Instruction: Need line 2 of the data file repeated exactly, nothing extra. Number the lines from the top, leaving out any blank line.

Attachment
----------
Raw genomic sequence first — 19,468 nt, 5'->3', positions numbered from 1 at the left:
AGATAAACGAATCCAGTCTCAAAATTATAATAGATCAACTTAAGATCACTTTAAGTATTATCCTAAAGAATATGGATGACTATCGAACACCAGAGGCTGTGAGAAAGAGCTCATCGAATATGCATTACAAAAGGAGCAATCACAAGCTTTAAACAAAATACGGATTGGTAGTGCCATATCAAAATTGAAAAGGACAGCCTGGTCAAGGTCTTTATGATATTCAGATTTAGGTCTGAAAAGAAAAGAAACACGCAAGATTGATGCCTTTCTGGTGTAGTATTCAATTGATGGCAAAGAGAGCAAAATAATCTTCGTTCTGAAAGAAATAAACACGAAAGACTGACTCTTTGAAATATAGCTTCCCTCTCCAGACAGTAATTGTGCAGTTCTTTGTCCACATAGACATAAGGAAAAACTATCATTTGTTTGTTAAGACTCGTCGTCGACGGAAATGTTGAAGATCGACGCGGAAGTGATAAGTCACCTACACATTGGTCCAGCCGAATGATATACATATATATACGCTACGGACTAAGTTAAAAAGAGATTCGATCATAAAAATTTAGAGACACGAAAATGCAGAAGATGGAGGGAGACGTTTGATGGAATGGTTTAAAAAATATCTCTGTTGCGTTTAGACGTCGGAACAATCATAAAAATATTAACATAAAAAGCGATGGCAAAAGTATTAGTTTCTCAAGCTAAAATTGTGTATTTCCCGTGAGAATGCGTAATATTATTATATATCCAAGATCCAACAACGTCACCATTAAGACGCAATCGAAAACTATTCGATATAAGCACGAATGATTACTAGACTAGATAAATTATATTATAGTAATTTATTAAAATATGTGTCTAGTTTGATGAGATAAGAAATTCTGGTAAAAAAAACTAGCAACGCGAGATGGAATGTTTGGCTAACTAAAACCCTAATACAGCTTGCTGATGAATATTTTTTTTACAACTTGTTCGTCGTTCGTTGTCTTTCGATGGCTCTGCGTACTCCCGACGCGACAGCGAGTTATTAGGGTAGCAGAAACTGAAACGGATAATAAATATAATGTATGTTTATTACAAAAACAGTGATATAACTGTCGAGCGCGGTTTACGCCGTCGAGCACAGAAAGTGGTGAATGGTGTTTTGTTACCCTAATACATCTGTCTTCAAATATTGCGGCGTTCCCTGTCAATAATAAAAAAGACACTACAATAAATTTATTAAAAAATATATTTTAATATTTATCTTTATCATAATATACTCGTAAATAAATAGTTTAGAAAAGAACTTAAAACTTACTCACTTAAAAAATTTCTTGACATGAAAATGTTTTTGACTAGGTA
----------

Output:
AGATAAACGAATCCAGTCTCAAAATTATAATAGATCAACTTAAGATCACTTTAAGTATTATCCTAAAGAATATGGATGACTATCGAACACCAGAGGCTGTGAGAAAGAGCTCATCGAATATGCATTACAAAAGGAGCAATCACAAGCTTTAAACAAAATACGGATTGGTAGTGCCATATCAAAATTGAAAAGGACAGCCTGGTCAAGGTCTTTATGATATTCAGATTTAGGTCTGAAAAGAAAAGAAACACGCAAGATTGATGCCTTTCTGGTGTAGTATTCAATTGATGGCAAAGAGAGCAAAATAATCTTCGTTCTGAAAGAAATAAACACGAAAGACTGACTCTTTGAAATATAGCTTCCCTCTCCAGACAGTAATTGTGCAGTTCTTTGTCCACATAGACATAAGGAAAAACTATCATTTGTTTGTTAAGACTCGTCGTCGACGGAAATGTTGAAGATCGACGCGGAAGTGATAAGTCACCTACACATTGGTCCAGCCGAATGATATACATATATATACGCTACGGACTAAGTTAAAAAGAGATTCGATCATAAAAATTTAGAGACACGAAAATGCAGAAGATGGAGGGAGACGTTTGATGGAATGGTTTAAAAAATATCTCTGTTGCGTTTAGACGTCGGAACAATCATAAAAATATTAACATAAAAAGCGATGGCAAAAGTATTAGTTTCTCAAGCTAAAATTGTGTATTTCCCGTGAGAATGCGTAATATTATTATATATCCAAGATCCAACAACGTCACCATTAAGACGCAATCGAAAACTATTCGATATAAGCACGAATGATTACTAGACTAGATAAATTATATTATAGTAATTTATTAAAATATGTGTCTAGTTTGATGAGATAAGAAATTCTGGTAAAAAAAACTAGCAACGCGAGATGGAATGTTTGGCTAACTAAAACCCTAATACAGCTTGCTGATGAATATTTTTTTTACAACTTGTTCGTCGTTCGTTGTCTTTCGATGGCTCTGCGTACTCCCGACGCGACAGCGAGTTATTAGGGTAGCAGAAACTGAAACGGATAATAAATATAATGTATGTTTATTACAAAAACAGTGATATAACTGTCGAGCGCGGTTTACGCCGTCGAGCACAGAAAGTGGTGAATGGTGTTTTGTTACCCTAATACATCTGTCTTCAAATATTGCGGCGTTCCCTGTCAATAATAAAAAAGACACTACAATAAATTTATTAAAAAATATATTTTAATATTTATCTTTATCATAATATACTCGTAAATAAATAGTTTAGAAAAGAACTTAAAACTTACTCACTTAAAAAATTTCTTGACATGAAAATGTTTTTGACTAGGTA